This anniversary of the podcast has me thinking about what should be my focus going forward. I’ve turned a corner in my project slash pilgrimage. It all started with the challenge of embracing change in my music career. I had lost my band whom I loved very much. I decided to accept this as an initiation into something greater. I endeavored to answer the big question: “what is the meaning of music?” That was 3 years ago. The majority of my approach to answering the question has been to annotate books and have conversations with people. I recently have had a bit of a distaste for the book research. I took a break from it. A booky approach yields thinky results. I’ve craved something more embodied, immediate, direct. As with a piece of music, change is necessary. You may notice a tonal shift in the podcast towards the granular, towards embodiment or the so-called mundane. You will hear an interview with a woman who practices the art of ornithomancy, an interview with a dancer, an interview with a radio DJ, wherein we mostly just nerd out about going to metal shows. I’m finding a place to land this heady enterprise. I’m coming down to earth. Discussion of the big ideas continues to excite me. But I want to remember that the deepest secrets of music are whispered by frogs and birds.
As a gesture of appreciation for you listeners I am offering a 12 month-a-versary giveaway. To enter simply use the contact page to send an email with the subject line “giveaway 2022”. I will announce the winner in September. In the meantime, please enjoy the latest podcast below.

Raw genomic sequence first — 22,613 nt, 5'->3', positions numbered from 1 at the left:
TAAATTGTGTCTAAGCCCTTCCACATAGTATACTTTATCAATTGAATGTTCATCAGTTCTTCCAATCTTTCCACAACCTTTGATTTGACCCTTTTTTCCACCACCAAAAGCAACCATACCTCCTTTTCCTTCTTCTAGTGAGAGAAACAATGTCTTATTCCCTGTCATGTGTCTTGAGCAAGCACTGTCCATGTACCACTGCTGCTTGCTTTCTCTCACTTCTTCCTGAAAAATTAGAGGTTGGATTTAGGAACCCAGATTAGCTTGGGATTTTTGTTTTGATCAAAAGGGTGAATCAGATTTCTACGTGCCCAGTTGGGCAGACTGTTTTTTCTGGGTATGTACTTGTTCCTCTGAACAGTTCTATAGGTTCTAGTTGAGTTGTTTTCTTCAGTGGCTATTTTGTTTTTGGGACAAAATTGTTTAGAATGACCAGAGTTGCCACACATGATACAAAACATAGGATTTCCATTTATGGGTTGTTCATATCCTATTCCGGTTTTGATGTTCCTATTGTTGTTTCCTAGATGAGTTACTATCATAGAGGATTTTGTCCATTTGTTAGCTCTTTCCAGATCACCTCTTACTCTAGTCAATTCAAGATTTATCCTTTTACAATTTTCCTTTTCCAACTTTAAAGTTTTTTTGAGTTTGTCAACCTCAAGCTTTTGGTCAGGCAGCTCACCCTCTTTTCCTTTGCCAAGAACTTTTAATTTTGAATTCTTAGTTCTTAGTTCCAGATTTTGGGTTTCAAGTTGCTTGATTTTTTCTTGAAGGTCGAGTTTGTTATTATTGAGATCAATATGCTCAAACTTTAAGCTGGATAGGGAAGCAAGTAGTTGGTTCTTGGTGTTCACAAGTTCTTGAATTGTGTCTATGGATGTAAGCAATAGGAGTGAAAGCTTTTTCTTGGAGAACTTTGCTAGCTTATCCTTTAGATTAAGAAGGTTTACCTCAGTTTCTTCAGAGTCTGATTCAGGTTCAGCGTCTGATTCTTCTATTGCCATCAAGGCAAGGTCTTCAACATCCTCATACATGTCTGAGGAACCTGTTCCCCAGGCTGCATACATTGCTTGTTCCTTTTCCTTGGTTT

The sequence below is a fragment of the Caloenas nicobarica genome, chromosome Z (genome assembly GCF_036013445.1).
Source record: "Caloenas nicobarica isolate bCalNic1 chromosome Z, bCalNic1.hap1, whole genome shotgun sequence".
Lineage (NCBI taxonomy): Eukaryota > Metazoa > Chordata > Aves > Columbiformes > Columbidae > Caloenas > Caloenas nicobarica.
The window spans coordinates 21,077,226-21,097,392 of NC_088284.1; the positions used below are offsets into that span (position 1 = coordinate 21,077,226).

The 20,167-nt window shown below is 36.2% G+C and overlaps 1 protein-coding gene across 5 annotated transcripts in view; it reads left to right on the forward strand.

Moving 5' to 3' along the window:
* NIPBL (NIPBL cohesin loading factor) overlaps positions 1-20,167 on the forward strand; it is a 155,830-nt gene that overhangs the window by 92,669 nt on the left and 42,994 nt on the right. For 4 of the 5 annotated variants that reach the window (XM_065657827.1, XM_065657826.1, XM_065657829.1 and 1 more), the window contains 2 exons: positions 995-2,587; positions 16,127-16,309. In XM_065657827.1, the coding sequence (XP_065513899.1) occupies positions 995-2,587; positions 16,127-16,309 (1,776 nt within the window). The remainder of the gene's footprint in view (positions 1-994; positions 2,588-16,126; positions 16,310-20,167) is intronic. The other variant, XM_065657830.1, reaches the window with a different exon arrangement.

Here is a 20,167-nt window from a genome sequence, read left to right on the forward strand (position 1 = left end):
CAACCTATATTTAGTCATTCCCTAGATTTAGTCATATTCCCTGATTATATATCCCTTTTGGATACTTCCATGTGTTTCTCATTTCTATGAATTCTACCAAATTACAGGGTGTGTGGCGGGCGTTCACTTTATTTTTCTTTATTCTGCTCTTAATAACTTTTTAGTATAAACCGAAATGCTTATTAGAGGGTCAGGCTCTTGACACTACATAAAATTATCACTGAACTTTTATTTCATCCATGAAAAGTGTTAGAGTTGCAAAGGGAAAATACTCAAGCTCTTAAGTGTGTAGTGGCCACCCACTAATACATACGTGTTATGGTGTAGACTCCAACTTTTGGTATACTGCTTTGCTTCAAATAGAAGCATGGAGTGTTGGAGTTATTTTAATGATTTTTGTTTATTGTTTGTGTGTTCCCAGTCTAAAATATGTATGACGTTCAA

This giveaway is sort of my answer to this podcast’s traditional closing question: “what should people listen to?” I am giving away an infinite piece of music. One of my favorite musicians, Brian Eno, created an app which makes music he calls generative. It plays ambient music which is always changing and never ending. It also has a feature that allows you to display infinitely changing lockscreen visuals. What is particularly brilliant about this piece of music is that its moods follow the rhythm of the four seasons. The great cycle. I think this is especially good for those of us with jobs that allow us to listen to music (or podcasts) all day. I find it also great as background music in the home while reading and doing house work. The app has a value of approximately $30 USD. It only works for iphones but if you are an android user, enter the giveaway nonetheless. I have a backup plan if you win. I promise I’ll give you something equally cool.